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Neurosci Lett. 2015 Apr 23;593:24-8. doi: 10.1016/j.neulet.2015.03.019. Epub 2015 Mar 13.

Involvement of norepinephrine and serotonin system in antidepressant-like effects of oleoylethanolamide in the mice models of behavior despair.

Author information

1
College of Medicine, Yanbian University, Park street 977, Yanji 133002, Jilin, PR China. Electronic address: hlyu@ybu.edu.cn.
2
College of Medicine, Yanbian University, Park street 977, Yanji 133002, Jilin, PR China.
3
College of Pharmacy, Yanbian University, Park street 977, Yanji 133002, Jilin, PR China. Electronic address: zsquan@ybu.edu.cn.

Abstract

Oleoylethanolamide (OEA) is an endocannabinoid analogy that belongs to a family of endogenous acylethanolamides. Increasing evidence suggests that OEA may act as an endogenous neuroprotective factor and participate in the control of mental disorder-related behaviors. In the present study, we investigated the antidepressant- like potential of OEA in mice in comparison with clomipramine (Cp). 50 mice were randomly divided into 5 groups, and treated with a vehicle (0.3% methyl cellulose, 20 mL/kg, p.o.), OEA (2.5, 5-10mg/kg, p.o.), or Cp (10mg/kg, p.o.) for 7 days. The immobility was used to evaluate depressive-like behaviors in tail suspension test (TST) and forced swimming test (FST). ELISA detected changes in cerebral noradrenaline (NE) and serotonin (5-HT) levels. Likewise, in the drug-induced model of depression, OEA was given once daily at 10mg/kg (p.o.) for 7 consecutive days. Then, the mice received reserpine (4 mg/kg, i.p.) and the rectal temperature was measured at different time points. Consequently, head twitch behavior induced by intraperitoneal injection of 5-hydroxy-tryptophan (5-HTP; 300 mg/kg) were determined. The experimental data showed that OEA (2.5-10mg/kg) treatment significantly decreased the immobility as compared to the control group, and OEA (10mg/kg) treatment significantly increased 5-HTP-induced head twitch behavior and reversed reserpine-induced hypothermia and increased cerebral levels of NE and 5-HT. Thus, the antidepressant effects of OEA may be related to regulating central monoamine neurotransmitters.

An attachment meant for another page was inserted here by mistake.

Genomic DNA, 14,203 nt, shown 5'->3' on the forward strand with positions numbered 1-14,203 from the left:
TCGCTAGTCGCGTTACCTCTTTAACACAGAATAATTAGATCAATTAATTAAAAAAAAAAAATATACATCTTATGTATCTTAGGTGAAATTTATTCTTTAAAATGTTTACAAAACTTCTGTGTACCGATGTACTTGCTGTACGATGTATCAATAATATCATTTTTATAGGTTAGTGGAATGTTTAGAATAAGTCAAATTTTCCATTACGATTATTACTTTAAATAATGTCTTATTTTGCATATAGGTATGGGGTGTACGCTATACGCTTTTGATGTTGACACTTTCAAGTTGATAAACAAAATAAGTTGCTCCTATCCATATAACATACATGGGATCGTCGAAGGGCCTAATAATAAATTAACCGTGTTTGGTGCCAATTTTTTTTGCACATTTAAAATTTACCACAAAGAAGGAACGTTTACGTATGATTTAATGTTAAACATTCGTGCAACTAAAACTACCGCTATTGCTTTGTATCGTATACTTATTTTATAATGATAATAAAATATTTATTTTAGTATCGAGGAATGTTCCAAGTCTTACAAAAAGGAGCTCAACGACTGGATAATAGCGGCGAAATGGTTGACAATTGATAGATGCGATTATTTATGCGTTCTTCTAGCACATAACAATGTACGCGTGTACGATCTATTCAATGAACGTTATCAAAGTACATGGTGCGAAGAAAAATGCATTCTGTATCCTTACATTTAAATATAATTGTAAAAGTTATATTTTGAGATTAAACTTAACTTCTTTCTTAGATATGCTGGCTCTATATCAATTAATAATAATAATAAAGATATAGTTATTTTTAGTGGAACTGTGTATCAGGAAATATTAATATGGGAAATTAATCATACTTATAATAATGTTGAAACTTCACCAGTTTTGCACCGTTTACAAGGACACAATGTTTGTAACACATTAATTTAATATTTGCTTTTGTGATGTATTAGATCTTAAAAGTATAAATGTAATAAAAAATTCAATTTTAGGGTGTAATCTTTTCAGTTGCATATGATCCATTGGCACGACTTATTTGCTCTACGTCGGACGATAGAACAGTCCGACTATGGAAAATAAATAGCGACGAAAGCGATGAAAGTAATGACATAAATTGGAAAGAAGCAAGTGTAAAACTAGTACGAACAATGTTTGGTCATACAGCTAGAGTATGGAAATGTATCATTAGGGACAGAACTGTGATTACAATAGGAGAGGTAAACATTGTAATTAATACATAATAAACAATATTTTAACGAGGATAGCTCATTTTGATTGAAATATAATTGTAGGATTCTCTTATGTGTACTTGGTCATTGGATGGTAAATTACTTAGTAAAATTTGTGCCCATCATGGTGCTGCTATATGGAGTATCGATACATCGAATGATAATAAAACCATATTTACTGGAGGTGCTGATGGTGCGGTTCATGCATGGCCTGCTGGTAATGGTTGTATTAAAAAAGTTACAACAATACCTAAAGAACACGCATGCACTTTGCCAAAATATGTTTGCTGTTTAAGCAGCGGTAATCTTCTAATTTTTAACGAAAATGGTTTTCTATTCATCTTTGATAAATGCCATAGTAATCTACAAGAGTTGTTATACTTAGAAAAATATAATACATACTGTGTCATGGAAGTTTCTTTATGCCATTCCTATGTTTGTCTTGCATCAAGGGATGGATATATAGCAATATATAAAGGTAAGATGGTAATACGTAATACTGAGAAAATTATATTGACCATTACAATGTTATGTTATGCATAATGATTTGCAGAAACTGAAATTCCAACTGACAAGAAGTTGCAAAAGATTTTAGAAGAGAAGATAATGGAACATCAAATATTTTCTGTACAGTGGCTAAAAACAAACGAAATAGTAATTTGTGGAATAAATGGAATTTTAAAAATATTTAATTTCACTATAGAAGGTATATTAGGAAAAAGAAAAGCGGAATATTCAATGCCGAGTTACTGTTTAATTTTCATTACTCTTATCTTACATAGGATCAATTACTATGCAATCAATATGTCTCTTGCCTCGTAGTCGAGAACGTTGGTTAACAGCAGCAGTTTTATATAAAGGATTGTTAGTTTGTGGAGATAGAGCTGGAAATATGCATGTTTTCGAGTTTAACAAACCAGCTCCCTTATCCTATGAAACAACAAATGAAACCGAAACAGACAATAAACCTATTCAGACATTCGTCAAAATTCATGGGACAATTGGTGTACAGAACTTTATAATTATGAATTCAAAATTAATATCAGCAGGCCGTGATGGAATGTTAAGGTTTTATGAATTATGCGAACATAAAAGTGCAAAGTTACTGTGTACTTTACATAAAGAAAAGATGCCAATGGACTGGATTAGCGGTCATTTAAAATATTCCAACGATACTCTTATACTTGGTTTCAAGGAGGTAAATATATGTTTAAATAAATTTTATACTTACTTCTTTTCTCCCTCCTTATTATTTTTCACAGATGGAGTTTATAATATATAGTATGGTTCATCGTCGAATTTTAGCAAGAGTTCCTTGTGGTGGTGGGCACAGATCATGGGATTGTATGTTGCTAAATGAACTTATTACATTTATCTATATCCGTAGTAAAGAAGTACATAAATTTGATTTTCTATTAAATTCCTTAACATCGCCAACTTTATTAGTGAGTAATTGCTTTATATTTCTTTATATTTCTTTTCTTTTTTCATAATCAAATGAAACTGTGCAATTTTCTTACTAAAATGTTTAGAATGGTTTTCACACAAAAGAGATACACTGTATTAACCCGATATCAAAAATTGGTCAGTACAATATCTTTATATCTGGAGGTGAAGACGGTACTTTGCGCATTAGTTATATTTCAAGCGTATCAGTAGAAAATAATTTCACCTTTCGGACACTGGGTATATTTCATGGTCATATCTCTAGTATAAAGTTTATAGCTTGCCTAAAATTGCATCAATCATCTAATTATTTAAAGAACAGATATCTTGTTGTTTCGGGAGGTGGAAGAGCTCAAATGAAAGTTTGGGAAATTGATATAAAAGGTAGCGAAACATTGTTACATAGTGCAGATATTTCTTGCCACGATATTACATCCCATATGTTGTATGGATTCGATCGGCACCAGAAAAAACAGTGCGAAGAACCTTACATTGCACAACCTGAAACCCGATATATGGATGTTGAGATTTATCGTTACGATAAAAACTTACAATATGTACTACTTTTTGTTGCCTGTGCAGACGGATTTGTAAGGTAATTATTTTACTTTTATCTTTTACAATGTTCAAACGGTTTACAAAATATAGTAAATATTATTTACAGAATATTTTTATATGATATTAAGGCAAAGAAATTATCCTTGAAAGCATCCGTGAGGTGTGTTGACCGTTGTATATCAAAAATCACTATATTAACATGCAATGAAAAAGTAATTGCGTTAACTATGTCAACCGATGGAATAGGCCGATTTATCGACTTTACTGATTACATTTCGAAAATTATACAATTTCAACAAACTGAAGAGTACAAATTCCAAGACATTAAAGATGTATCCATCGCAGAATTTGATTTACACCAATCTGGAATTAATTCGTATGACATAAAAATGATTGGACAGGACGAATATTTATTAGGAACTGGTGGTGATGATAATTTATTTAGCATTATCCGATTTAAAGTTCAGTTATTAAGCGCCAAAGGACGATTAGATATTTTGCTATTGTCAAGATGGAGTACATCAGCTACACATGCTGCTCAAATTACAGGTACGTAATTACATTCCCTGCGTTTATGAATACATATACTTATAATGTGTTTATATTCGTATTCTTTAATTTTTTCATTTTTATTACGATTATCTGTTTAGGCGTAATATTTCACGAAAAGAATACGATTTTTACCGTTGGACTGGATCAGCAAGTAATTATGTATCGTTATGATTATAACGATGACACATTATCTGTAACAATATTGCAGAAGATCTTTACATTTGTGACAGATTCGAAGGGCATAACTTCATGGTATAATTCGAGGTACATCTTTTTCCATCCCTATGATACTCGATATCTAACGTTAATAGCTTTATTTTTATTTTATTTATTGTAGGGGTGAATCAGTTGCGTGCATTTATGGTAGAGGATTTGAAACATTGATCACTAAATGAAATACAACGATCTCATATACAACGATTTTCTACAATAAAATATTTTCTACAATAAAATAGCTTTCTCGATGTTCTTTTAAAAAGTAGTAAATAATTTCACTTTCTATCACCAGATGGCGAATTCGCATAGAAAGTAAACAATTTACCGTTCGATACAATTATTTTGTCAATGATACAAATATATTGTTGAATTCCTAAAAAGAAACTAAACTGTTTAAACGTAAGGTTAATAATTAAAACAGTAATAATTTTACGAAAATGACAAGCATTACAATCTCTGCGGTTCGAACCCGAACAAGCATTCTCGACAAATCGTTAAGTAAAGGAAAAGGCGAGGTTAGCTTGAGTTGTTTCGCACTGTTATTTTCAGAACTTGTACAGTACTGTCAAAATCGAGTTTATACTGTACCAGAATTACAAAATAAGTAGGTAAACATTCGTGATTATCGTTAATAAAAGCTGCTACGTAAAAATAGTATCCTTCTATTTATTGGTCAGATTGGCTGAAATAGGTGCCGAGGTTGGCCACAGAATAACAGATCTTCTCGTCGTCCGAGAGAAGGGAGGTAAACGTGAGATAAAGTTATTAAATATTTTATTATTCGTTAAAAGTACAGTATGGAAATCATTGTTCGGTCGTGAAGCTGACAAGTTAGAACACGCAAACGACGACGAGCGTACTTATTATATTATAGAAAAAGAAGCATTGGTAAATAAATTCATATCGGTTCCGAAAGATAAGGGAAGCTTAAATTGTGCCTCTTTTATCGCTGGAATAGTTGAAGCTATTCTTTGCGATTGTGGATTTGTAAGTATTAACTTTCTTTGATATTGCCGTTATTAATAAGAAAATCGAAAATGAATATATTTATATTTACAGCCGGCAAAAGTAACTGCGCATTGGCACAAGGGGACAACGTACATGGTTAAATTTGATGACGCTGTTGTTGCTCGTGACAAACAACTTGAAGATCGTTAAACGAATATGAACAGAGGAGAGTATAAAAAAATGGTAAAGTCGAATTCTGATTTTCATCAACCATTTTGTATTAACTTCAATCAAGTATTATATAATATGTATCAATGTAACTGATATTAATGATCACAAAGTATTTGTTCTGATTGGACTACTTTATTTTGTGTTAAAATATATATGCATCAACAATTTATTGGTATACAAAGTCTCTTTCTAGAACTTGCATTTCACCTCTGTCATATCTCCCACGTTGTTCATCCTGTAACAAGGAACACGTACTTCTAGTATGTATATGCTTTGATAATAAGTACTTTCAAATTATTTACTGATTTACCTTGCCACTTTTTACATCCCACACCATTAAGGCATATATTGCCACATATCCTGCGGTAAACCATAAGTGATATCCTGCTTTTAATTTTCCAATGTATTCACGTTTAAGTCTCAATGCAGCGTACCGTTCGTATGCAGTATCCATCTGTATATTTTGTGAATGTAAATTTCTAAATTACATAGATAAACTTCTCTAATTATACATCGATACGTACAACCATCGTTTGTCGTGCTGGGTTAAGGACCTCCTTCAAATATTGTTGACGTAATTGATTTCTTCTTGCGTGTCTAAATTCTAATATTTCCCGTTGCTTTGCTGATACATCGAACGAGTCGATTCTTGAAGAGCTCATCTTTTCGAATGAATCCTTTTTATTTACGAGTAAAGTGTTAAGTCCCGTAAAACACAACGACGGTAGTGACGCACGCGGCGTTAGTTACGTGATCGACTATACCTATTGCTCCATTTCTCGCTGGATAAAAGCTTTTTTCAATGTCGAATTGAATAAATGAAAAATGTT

KEYWORDS:

Antidepressant; Mice; Noradrenaline; Oleoylethanolamide; Serotonin

PMID:
25778418
DOI:
10.1016/j.neulet.2015.03.019
[Indexed for MEDLINE]

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